Morabito was driving on West 26th Street in July 1967 on another assignment when he saw Champion dangling from the pole. He called an ambulance and grabbed his camera. “I passed these men working and went on to my assignment,” says Morabito. “I took eight pictures at the strike. I thought I’d go back and see if I could find another picture.” But when Morabito gets back to the linemen, “I heard screaming. I looked up and I saw this man hanging down. Oh my God. I didn’t know what to do. I took a picture right quick. J.D. Thompson was running toward the pole. I went to my car and called an ambulance. I got back to the pole and J.D. was breathing into Champion. I backed off, way off until I hit a house and I couldn’t go any farther. I took another picture. Then I heard Thompson shouting down: He’s breathing!”

Rocco Morabito won the 1968 Pulitzer Prize for Spot Photography for this photograph, called “The Kiss of Life.”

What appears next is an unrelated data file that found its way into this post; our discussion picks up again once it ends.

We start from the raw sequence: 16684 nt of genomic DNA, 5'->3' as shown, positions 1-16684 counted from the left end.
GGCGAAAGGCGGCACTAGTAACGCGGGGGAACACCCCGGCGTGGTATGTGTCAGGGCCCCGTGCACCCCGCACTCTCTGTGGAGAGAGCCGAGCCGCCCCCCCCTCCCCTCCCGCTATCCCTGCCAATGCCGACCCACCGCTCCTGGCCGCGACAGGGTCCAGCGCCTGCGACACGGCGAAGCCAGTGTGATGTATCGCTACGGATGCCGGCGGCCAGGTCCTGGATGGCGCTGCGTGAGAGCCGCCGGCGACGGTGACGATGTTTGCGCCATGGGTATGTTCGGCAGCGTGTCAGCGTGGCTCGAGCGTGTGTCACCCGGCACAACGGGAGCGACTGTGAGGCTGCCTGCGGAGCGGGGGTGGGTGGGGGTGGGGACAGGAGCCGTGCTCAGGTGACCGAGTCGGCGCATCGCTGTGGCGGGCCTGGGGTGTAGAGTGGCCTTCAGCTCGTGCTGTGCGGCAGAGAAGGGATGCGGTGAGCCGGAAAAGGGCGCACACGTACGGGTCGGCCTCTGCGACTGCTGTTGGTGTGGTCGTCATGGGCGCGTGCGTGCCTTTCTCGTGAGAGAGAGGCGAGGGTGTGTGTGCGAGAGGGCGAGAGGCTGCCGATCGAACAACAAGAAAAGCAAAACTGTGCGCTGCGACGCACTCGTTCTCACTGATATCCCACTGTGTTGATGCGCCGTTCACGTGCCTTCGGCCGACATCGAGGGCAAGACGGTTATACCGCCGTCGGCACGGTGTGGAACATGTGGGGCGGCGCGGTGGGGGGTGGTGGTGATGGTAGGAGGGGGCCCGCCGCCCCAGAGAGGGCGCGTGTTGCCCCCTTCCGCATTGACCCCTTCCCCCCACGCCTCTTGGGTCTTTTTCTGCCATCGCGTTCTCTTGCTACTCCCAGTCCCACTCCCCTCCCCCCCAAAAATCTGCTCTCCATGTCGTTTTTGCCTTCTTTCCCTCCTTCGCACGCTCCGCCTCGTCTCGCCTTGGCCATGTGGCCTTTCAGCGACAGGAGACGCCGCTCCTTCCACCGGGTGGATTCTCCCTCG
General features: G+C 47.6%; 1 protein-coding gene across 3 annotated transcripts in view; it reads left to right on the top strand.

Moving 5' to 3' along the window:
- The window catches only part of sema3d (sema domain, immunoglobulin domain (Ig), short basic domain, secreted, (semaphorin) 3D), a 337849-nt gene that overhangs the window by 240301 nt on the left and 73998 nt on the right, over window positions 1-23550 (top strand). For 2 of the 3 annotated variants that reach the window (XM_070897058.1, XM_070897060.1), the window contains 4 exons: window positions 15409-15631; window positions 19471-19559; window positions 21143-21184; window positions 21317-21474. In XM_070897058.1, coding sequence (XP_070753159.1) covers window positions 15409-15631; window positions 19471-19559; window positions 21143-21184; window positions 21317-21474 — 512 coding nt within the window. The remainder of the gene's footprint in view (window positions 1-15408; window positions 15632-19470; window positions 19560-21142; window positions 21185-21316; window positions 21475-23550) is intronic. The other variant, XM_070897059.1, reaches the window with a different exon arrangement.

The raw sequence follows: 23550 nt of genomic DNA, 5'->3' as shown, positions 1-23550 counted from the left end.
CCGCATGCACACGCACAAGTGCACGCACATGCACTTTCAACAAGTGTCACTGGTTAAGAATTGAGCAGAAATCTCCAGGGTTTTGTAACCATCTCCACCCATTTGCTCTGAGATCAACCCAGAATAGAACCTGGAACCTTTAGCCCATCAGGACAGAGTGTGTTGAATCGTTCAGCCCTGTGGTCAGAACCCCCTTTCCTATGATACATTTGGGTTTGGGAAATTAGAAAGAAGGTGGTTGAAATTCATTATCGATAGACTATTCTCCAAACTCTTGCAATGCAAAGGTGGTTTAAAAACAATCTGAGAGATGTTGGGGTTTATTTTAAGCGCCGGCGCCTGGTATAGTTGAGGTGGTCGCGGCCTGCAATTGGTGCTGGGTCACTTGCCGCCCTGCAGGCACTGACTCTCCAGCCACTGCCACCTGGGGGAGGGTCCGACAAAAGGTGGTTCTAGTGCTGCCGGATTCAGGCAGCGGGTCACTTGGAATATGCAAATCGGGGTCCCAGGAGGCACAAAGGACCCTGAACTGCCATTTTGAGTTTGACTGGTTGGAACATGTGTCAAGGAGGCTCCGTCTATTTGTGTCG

Interesting stuff:

  • Today mouth-to-mouth resuscitation is unnecessary and American Heart Association (AHA) don’t recommend using it anymore. One of the big factors in the AHA’s decision to lessen the importance of ventilation in the newest resuscitation guidelines, was to make it easier and more likely for bystanders to actually perform CPR. The studies showed that many people would not perform CPR on a stranger because of the mouth-to-mouth part. By reducing the importance, they hope that more people will perform chest compressions, which by themselves can be very effective.
  • The lines above are Low Voltage (50-1000 Volts) and not High Voltage (HV). The worker is working on a transformer. In order to work on the HV part of a transformer, you need an Access Permit (name may change with countries), a document following a strict set of procedures to turn the power off. A High Voltage flash causes massive burns and a huge fireball. The clothes burn away to nothing and hair is burnt off.